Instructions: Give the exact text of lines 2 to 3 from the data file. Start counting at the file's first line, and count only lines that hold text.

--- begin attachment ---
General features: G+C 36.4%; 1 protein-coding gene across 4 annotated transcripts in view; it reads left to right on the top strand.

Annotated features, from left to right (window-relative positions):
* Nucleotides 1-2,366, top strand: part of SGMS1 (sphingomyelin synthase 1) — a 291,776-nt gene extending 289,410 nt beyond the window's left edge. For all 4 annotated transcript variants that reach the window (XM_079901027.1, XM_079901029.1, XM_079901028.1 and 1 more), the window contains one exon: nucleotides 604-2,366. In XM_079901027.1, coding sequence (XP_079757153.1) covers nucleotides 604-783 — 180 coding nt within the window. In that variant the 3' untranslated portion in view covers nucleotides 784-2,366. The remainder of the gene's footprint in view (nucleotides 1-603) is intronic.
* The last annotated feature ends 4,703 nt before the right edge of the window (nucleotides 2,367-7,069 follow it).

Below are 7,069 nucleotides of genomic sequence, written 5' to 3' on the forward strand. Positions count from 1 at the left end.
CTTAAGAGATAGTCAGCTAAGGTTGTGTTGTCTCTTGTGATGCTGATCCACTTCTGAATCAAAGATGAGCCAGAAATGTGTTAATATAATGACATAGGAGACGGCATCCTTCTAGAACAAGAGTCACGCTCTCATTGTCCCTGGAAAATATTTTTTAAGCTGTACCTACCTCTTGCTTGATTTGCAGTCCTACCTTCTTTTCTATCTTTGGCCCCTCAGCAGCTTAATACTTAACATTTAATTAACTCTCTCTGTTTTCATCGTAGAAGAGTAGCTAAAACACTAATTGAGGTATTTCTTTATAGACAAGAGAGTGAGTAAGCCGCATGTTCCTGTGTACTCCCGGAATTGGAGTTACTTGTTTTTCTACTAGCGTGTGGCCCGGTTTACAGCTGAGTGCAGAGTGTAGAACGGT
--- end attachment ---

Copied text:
Annotated features, from left to right (window-relative positions):
* Nucleotides 1-2,366, top strand: part of SGMS1 (sphingomyelin synthase 1) — a 291,776-nt gene extending 289,410 nt beyond the window's left edge. For all 4 annotated transcript variants that reach the window (XM_079901027.1, XM_079901029.1, XM_079901028.1 and 1 more), the window contains one exon: nucleotides 604-2,366. In XM_079901027.1, coding sequence (XP_079757153.1) covers nucleotides 604-783 — 180 coding nt within the window. In that variant the 3' untranslated portion in view covers nucleotides 784-2,366. The remainder of the gene's footprint in view (nucleotides 1-603) is intronic.